In late September 2019, the United Nations Conference on Trade and Development (UNCTAD) launched its annual Trade and Development Report, entitled “Financing a Global Green New Deal”. This UN report discusses the global economy and the recent economic challenges facing the developing World and proposes policy recommendations to meet these challenges and those of today's hyper-globalized world, shaped by the philosophy and policies of the wild, untamed neo-liberalism.
This year's report discusses the role of public finance, and development and other public banks in achieving the sustainable development goals (SDGs); in balance with the role played by private finance. In today’s globalized financial world, public funds are usually injected into the economies and the private sector through giant banking institutions or shadow banking systems. However, this is more costly and less capable of creating jobs than financing investments directly, through public and development banks, for job creation, development and cleaner energy. By their nature, public banks seek to invest in productive sectors (agriculture and industry) and are supposed to be designed to contribute to achieving public interest and the SDGs, including poverty reduction and environmental protection.
Therefore, the rules of the game of the banking sector that have been established in the last four decades must be changed. The hyper-financialization that transforms everything with utility to humanity into a financial instrument, must be controlled and regulated.
Public and development banks are different in nature from private banks. They focus on long-term projects whose social and development benefits exceed the narrow commercial returns. They target sectors of strategic importance that are usually ignored by private finance. Public banks bear the heaviest burden of development and should therefore receive the greatest attention from developing countries to allow them to contribute meaningfully towards achieving the SDGs.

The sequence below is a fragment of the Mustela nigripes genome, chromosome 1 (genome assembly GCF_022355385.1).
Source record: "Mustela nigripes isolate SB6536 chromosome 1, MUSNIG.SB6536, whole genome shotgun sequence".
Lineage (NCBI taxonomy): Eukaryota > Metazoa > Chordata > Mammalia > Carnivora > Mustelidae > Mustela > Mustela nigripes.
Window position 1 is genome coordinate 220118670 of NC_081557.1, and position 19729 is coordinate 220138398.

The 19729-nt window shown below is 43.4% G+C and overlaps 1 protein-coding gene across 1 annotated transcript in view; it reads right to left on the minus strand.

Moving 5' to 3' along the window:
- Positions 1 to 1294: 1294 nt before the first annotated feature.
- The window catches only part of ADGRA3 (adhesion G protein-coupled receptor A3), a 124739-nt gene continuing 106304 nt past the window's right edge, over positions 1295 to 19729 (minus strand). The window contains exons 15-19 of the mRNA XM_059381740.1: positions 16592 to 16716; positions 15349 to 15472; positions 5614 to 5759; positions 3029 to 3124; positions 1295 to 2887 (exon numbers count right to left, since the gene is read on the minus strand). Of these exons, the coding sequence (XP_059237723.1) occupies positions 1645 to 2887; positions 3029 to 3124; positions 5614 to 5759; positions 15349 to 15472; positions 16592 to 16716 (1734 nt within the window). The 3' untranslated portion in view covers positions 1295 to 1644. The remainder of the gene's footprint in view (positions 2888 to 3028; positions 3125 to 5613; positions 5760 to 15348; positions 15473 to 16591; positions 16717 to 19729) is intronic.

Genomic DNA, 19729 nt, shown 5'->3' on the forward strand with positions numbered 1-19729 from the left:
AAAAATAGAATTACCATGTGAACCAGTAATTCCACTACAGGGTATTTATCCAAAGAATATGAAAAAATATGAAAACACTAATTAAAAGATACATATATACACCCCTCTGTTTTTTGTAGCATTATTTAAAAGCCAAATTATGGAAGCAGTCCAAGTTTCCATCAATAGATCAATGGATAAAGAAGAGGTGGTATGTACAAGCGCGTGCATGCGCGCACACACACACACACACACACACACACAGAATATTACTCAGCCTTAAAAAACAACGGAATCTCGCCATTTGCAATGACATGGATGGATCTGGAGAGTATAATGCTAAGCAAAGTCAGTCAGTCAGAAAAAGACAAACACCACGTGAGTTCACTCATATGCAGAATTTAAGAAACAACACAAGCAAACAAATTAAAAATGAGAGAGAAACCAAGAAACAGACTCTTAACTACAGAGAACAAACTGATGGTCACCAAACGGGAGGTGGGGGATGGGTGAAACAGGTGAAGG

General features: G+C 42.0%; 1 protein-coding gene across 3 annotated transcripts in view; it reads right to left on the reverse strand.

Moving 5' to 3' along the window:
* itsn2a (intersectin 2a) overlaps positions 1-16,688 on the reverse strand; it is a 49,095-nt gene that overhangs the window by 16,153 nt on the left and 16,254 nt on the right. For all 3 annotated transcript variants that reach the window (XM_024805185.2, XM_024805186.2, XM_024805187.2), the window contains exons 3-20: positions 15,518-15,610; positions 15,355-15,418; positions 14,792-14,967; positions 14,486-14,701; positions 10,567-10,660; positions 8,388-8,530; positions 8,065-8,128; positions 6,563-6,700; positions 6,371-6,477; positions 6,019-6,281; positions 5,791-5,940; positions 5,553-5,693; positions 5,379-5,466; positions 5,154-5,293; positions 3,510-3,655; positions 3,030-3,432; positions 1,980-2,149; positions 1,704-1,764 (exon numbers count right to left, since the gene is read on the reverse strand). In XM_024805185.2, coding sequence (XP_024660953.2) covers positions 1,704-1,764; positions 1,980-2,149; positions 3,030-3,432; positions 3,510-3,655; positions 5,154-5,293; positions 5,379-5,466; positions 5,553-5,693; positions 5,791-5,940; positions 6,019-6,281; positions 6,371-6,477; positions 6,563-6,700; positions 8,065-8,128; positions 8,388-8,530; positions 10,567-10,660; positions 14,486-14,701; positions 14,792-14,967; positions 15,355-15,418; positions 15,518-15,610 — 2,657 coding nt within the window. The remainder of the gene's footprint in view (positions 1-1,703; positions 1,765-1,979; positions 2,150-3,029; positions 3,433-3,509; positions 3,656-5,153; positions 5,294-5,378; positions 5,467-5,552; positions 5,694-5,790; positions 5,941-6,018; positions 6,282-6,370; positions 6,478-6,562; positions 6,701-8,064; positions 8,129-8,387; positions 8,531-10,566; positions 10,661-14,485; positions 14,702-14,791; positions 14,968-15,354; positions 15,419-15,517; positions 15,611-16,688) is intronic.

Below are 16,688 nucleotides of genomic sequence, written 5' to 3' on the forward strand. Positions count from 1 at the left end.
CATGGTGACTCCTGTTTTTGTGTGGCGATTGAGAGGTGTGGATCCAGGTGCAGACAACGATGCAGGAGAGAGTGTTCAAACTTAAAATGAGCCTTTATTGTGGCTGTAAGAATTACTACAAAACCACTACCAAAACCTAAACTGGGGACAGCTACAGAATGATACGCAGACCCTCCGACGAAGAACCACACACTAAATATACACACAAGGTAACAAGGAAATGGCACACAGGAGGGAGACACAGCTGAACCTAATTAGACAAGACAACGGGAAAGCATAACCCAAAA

Despite the dominance of the neoliberal ideology, public development banks in many developing countries have been able to assume their role by injecting hundreds of billions of dollars in development loans. In the case of the China Development Bank, its current outstanding loans are estimated at more than 13% of China's GDP (nearly seven times the size of the Egyptian economy). The value of the outstanding loans of the Korean Development Bank represents 10.5% of Korea’s GDP’s. But on the other hand, there are public banks in countries such as Russia, South Africa, Mexico and India that have been less active, with outstanding loans not exceeding 1% to 2% of their respective GDP. In other countries, where the neo-liberal policies are followed with no questions asked, not only that development and public banks have been curtailed, but privatized as a condition of an IMF or World Bank loan/program.
UNCTAD analysis indicates that in many developing countries, public banks, especially development banks, lack the capital needed for them to play their developmental role and to finance projects of strategic importance to the state and society. Furthermore, the policy space available to governments in developing countries is limited and does not allow policy makers to design and implement effective economic policies, be they fiscal, monetary, agricultural, industrial or commercial policies. Without additional capital and a wide range of policy instruments, it is not possible to take advantage of the positive opportunities that public and development banks could create.
UNCTAD report proposes a number of recommendations for policies that may help decisionmakers in the third world to deal with these problems:
Central banks should be freed from the narrow focus on inflation and targeting exchange rates. They should be allowed to regain their historical role for development support, creating jobs and driving investments into the productive sectors, developing credit instruments targeting industries of strategic importance, and playing active role in financing a “Global Green New Deal”;
Development and public banks should be provided with additional, adequate capital to expand their base of productive lending. These banks should be supported by appropriate legal and policy frameworks and assigned a clear role and objectives; with a set of performance indicators and accountability mechanisms that fight corruption while focusing on social and long-term economic returns, not only short-term financial return.
There is a need to reform banking systems to strengthen the role of public banks and granting them special treatment commensurate with their role in development;
Public banks should stay focused on their purpose. There is a concern with what is being promoted as reforms of the banking system and presented as part of a package of conditions associated with World Bank loans, including privatization of public banks.
*The writer is senior Economist at the United Nations
**This article expresses the opinion of the writer and not necessarily the position of the United Nations.